March 2, 2017
This started off as an odd week of classes. I guess we all have those kinds of weeks sometimes. On Monday night I was the only student to show up for class, and although Master A. Delgado offered to still hold class, I ended up deciding to just wait until next week to work with other students. Tuesday night I got involved in a project and ended up skipping my regular class. Tonight, I made it back to class, and it felt good to be back even though I worried that I may not be in my best physical shape since I had not been practicing as I should have been. Master I. Delgado was not there, so Master A. Delgado took over as our instructor for the evening. This was the first time that I had him as an instructor for my regular class.
Beginning as usual with stretching and warm-up exercises, our class followed the same pattern with the addition of V sit-ups. Already feeling sore from sets of various crunches, I found the V sit-ups difficult if not almost impossible to complete. Our warm up also included birthday push-ups. As explained in an earlier blog, sets of ten push-ups are correlated with a student’s recent birthday and age. The student just turned forty-four years old which made for many sets of push-ups to be completed before the end of class.
Our warm-ups moved into cardiovascular exercise, and we worked on continual punches with front snap kicks as well as indoor kicks with turning back kicks. This was interspersed with the birthday push-ups. This was the oldest student for correlating birthday push-ups to age that I had encountered in my Adult Beginner class, and it was quite a workout. I found myself wondering how the other students were going to respond to my own birthday with pushups in a couple of weeks when I turn fifty-four.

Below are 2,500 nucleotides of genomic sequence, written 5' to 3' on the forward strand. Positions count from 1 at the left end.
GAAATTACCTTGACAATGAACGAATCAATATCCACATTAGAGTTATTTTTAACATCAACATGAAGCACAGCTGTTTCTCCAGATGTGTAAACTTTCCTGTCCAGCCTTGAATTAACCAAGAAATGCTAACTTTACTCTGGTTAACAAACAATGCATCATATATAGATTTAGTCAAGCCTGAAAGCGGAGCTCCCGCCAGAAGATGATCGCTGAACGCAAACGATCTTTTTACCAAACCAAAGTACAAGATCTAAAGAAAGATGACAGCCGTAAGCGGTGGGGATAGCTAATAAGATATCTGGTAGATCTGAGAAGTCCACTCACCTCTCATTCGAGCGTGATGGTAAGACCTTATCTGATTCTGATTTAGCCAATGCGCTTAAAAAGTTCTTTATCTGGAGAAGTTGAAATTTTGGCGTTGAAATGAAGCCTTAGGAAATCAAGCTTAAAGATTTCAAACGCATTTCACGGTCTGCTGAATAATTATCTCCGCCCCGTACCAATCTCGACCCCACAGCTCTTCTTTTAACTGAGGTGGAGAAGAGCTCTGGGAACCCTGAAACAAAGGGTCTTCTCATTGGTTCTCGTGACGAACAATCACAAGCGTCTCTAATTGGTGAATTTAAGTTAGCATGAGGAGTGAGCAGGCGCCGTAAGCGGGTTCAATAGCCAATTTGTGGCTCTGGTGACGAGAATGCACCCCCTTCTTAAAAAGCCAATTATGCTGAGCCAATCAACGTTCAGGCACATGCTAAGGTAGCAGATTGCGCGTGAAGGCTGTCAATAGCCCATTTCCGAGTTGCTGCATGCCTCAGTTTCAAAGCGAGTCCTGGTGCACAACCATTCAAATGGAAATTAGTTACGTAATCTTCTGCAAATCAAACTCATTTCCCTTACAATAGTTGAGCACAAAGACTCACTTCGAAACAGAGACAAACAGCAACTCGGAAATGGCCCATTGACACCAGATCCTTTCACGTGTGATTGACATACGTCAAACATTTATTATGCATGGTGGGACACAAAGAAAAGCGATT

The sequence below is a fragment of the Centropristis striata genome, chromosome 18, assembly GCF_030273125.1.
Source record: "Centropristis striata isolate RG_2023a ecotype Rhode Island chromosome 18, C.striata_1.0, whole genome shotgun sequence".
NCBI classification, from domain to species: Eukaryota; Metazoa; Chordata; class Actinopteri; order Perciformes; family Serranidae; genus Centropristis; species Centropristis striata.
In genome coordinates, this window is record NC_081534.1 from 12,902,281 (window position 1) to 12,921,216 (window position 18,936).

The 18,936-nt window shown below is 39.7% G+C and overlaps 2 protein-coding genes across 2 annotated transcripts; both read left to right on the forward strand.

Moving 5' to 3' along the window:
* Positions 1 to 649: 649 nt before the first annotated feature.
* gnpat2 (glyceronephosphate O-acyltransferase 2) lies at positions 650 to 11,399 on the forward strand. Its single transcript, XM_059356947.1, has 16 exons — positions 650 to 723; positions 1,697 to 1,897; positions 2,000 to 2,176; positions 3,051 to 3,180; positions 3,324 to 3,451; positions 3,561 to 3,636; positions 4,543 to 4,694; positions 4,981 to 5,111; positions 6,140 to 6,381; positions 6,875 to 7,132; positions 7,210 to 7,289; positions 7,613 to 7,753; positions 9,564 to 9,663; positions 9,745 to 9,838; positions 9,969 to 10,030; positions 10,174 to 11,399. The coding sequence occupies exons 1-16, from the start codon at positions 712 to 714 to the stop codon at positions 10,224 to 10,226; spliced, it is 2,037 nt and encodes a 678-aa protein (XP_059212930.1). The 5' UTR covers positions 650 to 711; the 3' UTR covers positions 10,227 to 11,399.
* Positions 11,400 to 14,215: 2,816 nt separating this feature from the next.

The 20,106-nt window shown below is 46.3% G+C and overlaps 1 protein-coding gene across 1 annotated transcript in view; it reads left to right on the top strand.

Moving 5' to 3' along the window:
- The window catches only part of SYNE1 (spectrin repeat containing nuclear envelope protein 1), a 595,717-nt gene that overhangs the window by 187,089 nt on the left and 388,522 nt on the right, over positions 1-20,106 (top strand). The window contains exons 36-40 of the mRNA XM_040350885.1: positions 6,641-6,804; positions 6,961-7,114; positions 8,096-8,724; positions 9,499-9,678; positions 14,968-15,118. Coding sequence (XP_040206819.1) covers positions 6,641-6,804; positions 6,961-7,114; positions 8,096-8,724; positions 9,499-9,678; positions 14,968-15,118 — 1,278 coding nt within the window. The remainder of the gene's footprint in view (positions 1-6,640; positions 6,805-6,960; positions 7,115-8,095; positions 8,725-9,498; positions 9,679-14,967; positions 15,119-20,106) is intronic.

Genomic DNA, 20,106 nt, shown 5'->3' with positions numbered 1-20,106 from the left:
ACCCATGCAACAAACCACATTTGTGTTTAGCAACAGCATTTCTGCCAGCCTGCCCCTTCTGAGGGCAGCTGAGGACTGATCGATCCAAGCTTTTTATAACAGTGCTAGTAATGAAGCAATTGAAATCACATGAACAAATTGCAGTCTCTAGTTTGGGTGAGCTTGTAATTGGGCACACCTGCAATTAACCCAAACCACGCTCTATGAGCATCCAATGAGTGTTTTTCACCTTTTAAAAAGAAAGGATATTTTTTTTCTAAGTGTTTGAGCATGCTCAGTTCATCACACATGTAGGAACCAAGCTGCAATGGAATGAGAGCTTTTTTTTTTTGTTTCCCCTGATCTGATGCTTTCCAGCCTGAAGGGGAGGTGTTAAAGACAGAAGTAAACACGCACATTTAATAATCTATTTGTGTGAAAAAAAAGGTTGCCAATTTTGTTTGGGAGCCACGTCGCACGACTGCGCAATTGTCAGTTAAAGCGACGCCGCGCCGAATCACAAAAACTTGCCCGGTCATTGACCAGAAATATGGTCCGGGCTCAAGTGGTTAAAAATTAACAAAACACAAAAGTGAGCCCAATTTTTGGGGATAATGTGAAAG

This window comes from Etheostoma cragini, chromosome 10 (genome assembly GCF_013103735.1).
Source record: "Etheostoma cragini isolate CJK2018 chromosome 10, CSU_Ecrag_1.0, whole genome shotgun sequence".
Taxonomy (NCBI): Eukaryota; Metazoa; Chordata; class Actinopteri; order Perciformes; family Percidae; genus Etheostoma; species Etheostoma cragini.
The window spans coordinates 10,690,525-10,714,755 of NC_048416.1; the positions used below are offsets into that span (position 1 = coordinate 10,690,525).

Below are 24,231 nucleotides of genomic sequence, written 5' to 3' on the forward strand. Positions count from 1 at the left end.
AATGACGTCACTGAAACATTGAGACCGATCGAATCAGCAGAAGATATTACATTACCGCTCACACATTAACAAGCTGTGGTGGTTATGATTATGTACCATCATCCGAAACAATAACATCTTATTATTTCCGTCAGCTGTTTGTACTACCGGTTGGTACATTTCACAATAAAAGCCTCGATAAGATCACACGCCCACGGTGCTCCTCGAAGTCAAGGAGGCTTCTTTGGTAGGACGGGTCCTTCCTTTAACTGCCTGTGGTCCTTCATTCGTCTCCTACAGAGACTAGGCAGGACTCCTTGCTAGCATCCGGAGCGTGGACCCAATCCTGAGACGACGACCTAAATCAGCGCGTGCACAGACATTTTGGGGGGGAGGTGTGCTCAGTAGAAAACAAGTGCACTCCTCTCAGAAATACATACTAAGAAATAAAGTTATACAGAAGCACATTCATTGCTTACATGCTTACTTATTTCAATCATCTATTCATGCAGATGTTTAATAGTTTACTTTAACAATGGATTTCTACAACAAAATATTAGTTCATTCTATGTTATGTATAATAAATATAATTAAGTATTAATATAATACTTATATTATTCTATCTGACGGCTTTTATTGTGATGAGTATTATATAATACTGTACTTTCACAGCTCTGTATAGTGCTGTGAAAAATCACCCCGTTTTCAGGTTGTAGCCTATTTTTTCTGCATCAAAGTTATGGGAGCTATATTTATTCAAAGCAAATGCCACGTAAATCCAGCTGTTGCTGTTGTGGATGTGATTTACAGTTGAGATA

Next we lined up to do deep knee lunges following students in front twice around the mat area of the dojo. I barely made it around the second time. Then we were to follow the same pattern, but his time we were to jump up from the lunge pattern. I tried a few times, but I couldn’t finish this one. My knees just are not strong enough yet; I was amazed that I finished the previous circle since I have had to baby my knees until recently. Now that I think about it; I haven’t had to wear my knee braces to class for a while. Master Delgado assured me that the next circling movements did not require the use of knees. It ended up being push-up hopping again around the dojo. Breathing hard, I did not even make it halfway around the circle for this one.
From the circle exercises we moved on to practice one step self-defense moves. I was so glad to hear this. As mentioned in a previous blog, I have not felt confident in demonstrating these moves for my white belt testing in a couple of weeks, so I was excited to have the opportunity to practice them again along with sets of birthday push-ups. Honestly, this specific skill testing has even had me wondering if I am even ready to take the test.
For the one step moves we worked with partners. My partner was a blue belt and helped me a lot. She even gave me permission to take her all the way down to the mats, and I questioned if she was sure about that. It was explained that she is thrown down a lot in the advanced class, so I was not to worry too much. There was also a former instructor, a black belt, who stepped in to help me. I believe his name is Sensei Emmet. He encouraged me to not give up and said how all these moves will finally come together as I move up in levels.
With partners, we worked on moves to release ourselves from an attacker who is holding one or both wrists. It is always important to first yell “no” before launching a counter attack. One of the main reasons for yelling is to give evidence for witnesses that you are not the aggressor. An example of breaking a wrist grip is to circle our arms up over our heads and turning our hips using our momentum to break the hold on our wrists. After this, we worked on knife defense moves.
Our one step defense moves were easily incorporated into the knife defense moves. An example of a knife defense move for a straight stab is to use a lower block as in our Chong Ji pattern, grabbing the wrist, stepping in and around the aggressor’s knee whiling pulling the knife arm and pushing the elbow. We then finished class by listening to a couple of announcements and doing our bows.